Rockville, Md.-based Institutional Shareholder Services advises money managers how to vote on proxies and other corporate governing issues. Over the coming weeks, ISS will hear from HP and Compaq, as well as opponents of the deal, before releasing an opinion that may go a long way in determining whether the acquisition goes through.
In many cases, institutional investors simply vote their shares in line with the recommendation from ISS, which was formerly a unit of Thomson Financial but was recently sold and merged with Proxy Monitor. Given the magnitude of the HP-Compaq deal, more institutions than usual may make their own decisions and use ISS as only a guide. Regardless, the vast majority of such shareholders will receive the ISS opinion, making it critical for HP to win the support of the ISS analysts.
Backing from ISS became essential following the preliminary decision Friday by HP's largest shareholder, the David and Lucile Packard Foundation, to oppose the deal. The foundation only controls about 10 percent of HP's shares, but other family members and foundations are also opposed to the deal. David Packard, the Packard Humanities Institute, Walter Hewlett and two other Hewlett sisters, all of whom are against it, control another 8 percent of the shares. This brings total opposition to 18 percent.
Given the size of the "no" vote so far, analysts now say that HP must win the support of two-thirds of institutional investors, assuming that individual investors are roughly split on the merger.
"We view (approval) as highly unlikely, particularly in light of Walter Hewlett's intention to publicly solicit proxies," Banc of America Securities analyst Joel Wagonfeld said in a research note Monday. After the Packard Foundation's vote on Friday, Hewlett said that if HP forced a shareholder vote, he would solicit votes opposing the deal.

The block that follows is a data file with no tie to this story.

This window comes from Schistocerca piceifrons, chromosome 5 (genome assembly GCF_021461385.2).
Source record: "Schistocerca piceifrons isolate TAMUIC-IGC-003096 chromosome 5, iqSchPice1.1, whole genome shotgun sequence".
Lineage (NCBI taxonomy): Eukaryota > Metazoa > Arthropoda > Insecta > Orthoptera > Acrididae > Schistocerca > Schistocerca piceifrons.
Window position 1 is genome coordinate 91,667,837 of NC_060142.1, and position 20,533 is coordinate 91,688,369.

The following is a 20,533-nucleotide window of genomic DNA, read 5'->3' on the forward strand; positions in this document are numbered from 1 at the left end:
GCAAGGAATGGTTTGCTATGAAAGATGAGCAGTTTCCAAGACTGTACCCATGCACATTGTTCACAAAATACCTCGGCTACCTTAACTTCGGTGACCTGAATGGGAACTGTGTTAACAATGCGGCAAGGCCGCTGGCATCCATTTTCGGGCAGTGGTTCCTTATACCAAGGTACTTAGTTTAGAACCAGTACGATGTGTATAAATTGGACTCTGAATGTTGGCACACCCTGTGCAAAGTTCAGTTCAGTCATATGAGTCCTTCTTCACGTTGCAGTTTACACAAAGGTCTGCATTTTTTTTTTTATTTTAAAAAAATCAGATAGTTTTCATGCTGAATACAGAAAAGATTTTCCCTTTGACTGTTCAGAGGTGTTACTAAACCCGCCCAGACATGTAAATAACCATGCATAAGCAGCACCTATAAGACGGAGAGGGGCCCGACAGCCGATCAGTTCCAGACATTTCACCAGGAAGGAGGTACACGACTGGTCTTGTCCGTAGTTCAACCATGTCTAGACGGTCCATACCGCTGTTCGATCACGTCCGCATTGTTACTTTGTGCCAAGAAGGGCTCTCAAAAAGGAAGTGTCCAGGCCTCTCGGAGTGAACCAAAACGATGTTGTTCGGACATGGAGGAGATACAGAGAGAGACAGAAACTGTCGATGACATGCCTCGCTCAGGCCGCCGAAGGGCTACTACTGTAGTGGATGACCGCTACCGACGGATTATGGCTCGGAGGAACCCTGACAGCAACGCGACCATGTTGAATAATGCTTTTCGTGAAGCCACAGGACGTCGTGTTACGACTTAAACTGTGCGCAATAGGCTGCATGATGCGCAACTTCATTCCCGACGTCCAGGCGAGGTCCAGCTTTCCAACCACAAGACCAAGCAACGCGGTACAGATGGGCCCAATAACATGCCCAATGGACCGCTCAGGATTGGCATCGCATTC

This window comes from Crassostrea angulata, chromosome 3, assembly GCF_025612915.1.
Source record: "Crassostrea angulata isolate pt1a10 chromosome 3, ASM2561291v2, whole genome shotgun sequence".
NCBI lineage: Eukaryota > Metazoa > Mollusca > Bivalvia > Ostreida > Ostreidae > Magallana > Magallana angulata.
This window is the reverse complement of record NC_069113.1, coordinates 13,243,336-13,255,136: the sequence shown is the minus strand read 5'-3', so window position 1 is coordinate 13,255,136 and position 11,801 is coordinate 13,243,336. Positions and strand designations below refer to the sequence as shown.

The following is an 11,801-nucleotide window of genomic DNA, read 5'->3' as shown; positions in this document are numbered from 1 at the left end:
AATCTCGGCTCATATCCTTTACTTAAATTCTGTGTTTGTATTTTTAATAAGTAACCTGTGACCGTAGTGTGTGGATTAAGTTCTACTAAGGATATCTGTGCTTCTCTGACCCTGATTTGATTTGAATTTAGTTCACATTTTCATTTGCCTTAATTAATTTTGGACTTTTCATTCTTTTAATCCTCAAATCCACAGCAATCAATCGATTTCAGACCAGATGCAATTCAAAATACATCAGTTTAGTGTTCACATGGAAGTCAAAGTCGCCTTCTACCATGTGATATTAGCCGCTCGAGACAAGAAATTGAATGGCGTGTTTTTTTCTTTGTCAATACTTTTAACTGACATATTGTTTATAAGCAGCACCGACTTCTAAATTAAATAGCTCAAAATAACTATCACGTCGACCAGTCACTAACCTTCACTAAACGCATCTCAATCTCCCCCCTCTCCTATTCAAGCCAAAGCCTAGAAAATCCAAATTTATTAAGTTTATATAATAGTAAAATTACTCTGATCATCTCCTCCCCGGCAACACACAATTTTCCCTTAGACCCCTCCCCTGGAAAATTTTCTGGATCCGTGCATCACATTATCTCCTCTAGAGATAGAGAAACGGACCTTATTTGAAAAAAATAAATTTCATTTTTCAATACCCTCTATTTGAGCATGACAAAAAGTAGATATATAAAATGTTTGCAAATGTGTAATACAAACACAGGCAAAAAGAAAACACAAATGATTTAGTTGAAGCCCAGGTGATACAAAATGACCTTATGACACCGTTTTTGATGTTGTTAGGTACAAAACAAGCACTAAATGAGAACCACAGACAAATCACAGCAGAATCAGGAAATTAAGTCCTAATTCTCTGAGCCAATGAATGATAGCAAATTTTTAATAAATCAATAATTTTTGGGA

Ashok Kumar, an analyst at U.S. Bancorp Piper Jaffray, said in a report Monday that he expects ISS will come out against the deal, although he did not offer specific reasons why.
However, Ram Kumar, assistant director of U.S. research at ISS, said that ISS has yet to even schedule its meetings with company management or with opponents of the deal. Typically, ISS issues its recommendation about two weeks before a shareholder vote.
"We look forward to the opportunity to meet with them," HP spokeswoman Rebeca Robboy said Monday.
HP lobbied but failed to convince the Packard foundation, which unanimously voted Friday to oppose the merger.
The foundation's 12-member board includes three daughters of the HP co-founder, former HP chief executive Lewis Platt and former HP chief operating officer Dean Morton.
As Booz Allen & Hamilton laid out the pros and cons of the merger, the recommendations largely fell on the "no" side of the equation, said a source.
"(The foundation board) took advantage of the best advice (they) could get, he said.
HP has not scheduled a vote yet but has said it hopes to have one in time to close the deal in the first half of next year.
HP has been talking to institutional investors since the merger was announced. However, it will now clearly have to step up its efforts. One option would be to try to convince Compaq to reset the price of the deal, so that HP would own more of the combined company. Such a move could potentially convince the family foundations to change their minds and boost backing from other HP shareholders.
Toni Sacconaghi, an analyst at Sanford C. Bernstein, said in a research note Monday that he believes the value of Compaq's shares would have to be cut by 20 percent in order for those opposed to the deal to re-evaluate their position.
Robboy said HP would not speculate on such a possibility but added that "the merger we announced on Sept. 3 is the one we intend to bring to a shareholder vote."
Staff writer Dawn Kawamoto contributed to this report.